where z = v/(N,q’/2ckT), low junction and:

IV = width

*i, s

= exp( - r’n,‘)

F(w)

of the high-

cxp(_,,‘) d,,.

(8)

0

Fig. 1. Band diagram of the Ohmic contact structure showing the metal-semiconductor tunnelling barrier and the n +-n (high-low) junction barrier.

the high-low junction the barrier height is given by &, where we use N,, = N,exp( -&,/kT) with NC = effective density of states.

3. THE CROWELLSZE

APPROACH

This model, which is a synthesis of both Bethe’s thermionic emissionI 121 and diffusion theories, relies on the concept of there being a “recombination velocity”, v,, for carriers at the top of the barrier. The net electron current density across the barrier is given by the difference between v,n and v,n,, where n is the electron density at the top of the barrier and n, is the value at zero bias. An excellent review of this theory is given in Rhoderick and Williams’ book[l3]. An expression for the current density across the barrier is given by:

(5)

with

where t’,,[exp(q V/kT) - I] would be the mean velocity due to drift and diffusion of electrons at the top of the barrier if the diffusion process were dominant. Here, NC is the density of states, C& is the height of the high-low barrier, and v,, the recombination velocity ZZL!= average thermal velocity of electrons in the semiconductor = ,/@kT/rrm *), ECis the energy level at the bottom of the conduction band and V is applied voltage. The salient feature of the model is that it succeeds in consistently co-mingling both transport mechanisms into the one formula. If ~3~$ r, eqn (5) reverts back to Bethe’s thermionic emission formulation. If cd <<27,then it is seen that the diffusion mechanism dominates. Equation (6) presents one minor difficulty, namely the evaluation of the integral. Rhoderick[l4] has shown that this integral reduces to: !I

-’ exp(q&/kT)

F(w)

(7)

is known as Dawson’s integral and has been tabulated previously[ 151. The author has retabulated Dawson’s integral with an aim to providing an appropriate approximation for all values of aa’. It was found that the following approximation suffices: F(U)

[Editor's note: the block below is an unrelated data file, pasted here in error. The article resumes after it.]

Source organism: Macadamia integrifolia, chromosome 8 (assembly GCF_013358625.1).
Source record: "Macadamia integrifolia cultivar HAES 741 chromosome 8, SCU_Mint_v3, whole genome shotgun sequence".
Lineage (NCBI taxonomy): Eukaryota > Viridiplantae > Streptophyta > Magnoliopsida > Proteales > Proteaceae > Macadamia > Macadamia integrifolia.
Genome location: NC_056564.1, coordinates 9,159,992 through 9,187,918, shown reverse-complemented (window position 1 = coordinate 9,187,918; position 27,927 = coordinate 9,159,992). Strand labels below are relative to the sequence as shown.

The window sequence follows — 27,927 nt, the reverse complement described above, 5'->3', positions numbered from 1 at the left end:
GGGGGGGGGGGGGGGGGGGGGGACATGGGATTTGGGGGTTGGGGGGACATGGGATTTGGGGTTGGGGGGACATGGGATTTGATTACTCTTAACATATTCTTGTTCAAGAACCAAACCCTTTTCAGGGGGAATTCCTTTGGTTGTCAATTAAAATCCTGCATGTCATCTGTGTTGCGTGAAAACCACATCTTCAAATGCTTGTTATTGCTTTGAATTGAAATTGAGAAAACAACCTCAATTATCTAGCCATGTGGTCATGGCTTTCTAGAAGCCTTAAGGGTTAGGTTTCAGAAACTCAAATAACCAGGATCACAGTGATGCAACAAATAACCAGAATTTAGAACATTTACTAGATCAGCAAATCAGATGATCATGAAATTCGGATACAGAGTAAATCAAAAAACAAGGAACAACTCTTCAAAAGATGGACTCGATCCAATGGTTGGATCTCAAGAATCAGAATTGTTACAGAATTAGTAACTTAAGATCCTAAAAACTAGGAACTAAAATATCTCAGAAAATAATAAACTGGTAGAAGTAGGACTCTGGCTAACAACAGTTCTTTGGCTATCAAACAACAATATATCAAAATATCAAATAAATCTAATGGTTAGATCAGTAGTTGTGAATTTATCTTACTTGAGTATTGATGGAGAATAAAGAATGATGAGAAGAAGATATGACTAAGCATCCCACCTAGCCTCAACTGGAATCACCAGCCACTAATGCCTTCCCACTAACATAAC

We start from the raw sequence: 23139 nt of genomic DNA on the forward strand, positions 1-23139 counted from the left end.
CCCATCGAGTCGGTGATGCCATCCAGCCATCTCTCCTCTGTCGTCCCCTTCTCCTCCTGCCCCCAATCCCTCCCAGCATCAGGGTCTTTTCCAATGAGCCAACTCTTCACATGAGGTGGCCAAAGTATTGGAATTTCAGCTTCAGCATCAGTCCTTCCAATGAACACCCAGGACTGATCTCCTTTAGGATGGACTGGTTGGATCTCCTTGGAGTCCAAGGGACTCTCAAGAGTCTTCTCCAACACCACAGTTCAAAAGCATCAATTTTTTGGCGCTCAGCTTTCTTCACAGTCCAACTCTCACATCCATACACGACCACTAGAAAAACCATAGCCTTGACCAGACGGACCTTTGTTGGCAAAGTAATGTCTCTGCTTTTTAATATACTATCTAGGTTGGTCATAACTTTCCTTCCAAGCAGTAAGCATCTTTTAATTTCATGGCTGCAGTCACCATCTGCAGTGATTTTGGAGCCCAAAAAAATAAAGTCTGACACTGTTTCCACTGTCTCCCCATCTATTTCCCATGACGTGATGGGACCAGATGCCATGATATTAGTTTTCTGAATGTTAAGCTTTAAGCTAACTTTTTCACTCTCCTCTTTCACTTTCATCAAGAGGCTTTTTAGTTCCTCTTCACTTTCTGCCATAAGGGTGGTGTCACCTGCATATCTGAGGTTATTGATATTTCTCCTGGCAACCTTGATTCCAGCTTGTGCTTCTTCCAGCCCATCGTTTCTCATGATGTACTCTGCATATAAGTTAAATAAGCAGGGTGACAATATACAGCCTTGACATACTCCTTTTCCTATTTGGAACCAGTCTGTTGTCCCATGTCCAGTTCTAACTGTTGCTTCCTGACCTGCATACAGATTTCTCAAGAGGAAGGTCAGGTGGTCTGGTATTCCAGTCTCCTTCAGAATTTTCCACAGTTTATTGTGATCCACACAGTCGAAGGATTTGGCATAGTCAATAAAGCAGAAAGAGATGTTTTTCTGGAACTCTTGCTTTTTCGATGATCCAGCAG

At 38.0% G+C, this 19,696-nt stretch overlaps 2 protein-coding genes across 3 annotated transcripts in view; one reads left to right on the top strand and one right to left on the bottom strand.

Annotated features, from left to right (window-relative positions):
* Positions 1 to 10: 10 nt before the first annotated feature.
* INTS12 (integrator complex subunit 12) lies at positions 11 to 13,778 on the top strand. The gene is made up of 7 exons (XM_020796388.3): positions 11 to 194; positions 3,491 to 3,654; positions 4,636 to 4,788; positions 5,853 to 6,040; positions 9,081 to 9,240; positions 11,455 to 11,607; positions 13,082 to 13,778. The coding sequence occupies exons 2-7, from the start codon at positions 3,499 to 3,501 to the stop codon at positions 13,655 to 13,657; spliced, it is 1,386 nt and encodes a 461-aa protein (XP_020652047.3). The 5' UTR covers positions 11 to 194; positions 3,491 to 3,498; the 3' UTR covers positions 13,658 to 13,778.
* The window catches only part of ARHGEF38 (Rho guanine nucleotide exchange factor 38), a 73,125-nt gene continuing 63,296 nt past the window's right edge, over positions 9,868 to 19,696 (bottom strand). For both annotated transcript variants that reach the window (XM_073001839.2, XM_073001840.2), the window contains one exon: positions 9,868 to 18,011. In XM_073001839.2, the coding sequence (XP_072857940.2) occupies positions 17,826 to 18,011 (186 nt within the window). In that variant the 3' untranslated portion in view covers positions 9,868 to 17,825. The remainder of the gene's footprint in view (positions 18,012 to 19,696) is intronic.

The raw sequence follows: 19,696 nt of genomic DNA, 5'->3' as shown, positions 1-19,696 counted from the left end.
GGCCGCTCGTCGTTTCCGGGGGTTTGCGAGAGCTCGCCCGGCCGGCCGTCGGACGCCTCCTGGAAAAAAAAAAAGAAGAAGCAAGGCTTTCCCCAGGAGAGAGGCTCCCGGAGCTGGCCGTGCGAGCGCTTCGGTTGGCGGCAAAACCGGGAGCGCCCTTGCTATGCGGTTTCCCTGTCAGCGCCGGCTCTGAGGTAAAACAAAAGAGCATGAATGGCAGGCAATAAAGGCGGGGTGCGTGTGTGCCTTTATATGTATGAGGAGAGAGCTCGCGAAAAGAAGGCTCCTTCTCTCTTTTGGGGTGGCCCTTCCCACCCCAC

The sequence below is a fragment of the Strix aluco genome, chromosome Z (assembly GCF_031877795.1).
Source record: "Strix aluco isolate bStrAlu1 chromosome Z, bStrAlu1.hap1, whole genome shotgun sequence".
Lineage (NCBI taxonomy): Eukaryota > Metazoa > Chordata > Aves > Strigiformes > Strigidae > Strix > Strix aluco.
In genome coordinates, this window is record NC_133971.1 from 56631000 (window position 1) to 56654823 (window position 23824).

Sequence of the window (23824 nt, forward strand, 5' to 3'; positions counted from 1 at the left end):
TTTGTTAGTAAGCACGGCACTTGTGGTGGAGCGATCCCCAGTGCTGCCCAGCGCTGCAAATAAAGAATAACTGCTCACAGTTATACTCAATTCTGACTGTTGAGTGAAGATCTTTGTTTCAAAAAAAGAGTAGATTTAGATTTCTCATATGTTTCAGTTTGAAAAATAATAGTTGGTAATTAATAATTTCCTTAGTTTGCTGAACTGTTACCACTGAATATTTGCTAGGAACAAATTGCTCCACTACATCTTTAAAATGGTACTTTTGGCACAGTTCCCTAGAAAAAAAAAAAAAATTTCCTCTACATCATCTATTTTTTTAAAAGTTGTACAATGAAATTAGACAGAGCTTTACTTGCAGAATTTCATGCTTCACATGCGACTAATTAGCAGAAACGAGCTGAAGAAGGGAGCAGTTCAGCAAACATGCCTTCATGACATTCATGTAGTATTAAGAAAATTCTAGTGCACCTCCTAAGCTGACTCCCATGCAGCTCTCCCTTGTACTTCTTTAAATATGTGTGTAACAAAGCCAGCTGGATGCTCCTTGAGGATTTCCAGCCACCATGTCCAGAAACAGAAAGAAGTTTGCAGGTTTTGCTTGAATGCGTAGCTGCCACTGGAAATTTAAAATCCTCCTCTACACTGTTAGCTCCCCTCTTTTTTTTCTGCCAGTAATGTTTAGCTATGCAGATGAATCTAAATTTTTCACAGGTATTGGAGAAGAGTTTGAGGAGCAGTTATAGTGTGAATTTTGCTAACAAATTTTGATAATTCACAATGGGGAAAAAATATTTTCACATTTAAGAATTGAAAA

0 < Yll‘ < I

Z ZM’!2,

F(w) z li(21M.).

(9) (10)

?I 3 I.

The greatest error occurs in the range 0 < XL{’c I. but the error is still no more than 10% which is more than acceptable in order to facilitate ease of computation. In any case, it turns out that ~11’ti I for most practical situations. The specific contact resistance (pC2) of the high--lob junction is given by:

(II) and this was numerically evaluated Figure 2 is a plot of the specific contact of the Ohmic contact structure of Fig. of bulk carrier concentration N,. In

from eqn (5). resistance (pC) 1 as a function actuality: (12)

0, = P,, + PC

where pC, = the contribution due to the metal semiconductor tunnelling barrier and I’,: = the contribution due to the high-low junction barrier. levels high degenerate doping For very (N, 3 10” cm~ ‘) & disappears and 11~= p,, , given b> eqn (1). This is calculated for metal-semiconductor barriers c$,,,,,~= 0.3 and 0.4 eV and iv, = 5 x IO” to

.

10-E 1



lllllbl’ “i1liII’

x 10’4

Carrier

1 “JlIIl’

1 x 10’6

concentration

8‘lIJ;ld / ‘I= 1 x 10’8

N, (atoms

! cm3)

Fig. 2. Specific contact resistance vs substrate doplng WICLIlated numerically from the CrowellkSze (CZ) model. Lines I-1 are calculated using the method described in the text. Line 5 represents the approach of Gupta e/ u/.[X] while line 6 represents that of Dingfen CI u1.[7]. The experimental data of [8] are also shown

Behaviour of Ohmic contacts to n-type GaAs 5 x 1020cm~3, which approximates most of the situations encountered in practice. These are seen as the horizontal components of lines 1-4 in the plot. As the doping decreases, pc, given by (11) begins to dominate and displays the required NE’ dependence. Line 5 represents the approach of Gupta et al. and line 6 represents that of Dingfen et al. For comparison, the experimental data used by Gupta et al. in Ref. [6] are also shown. The agreement with experiment is excellent showing a definite closer agreement with the thermionic emission model. This comes as no surprise as our calculations show L’~% v,, therefore directly implying that thermionic emission is the dominant transport mechanism. The essential point is that the assumption of a relevant transport mechanism is arrived at u posteriori, an assumption verified by both the experimental data and a close agreement with the pure thermionic emission model. 4. THE SIMMONS-TAYLOR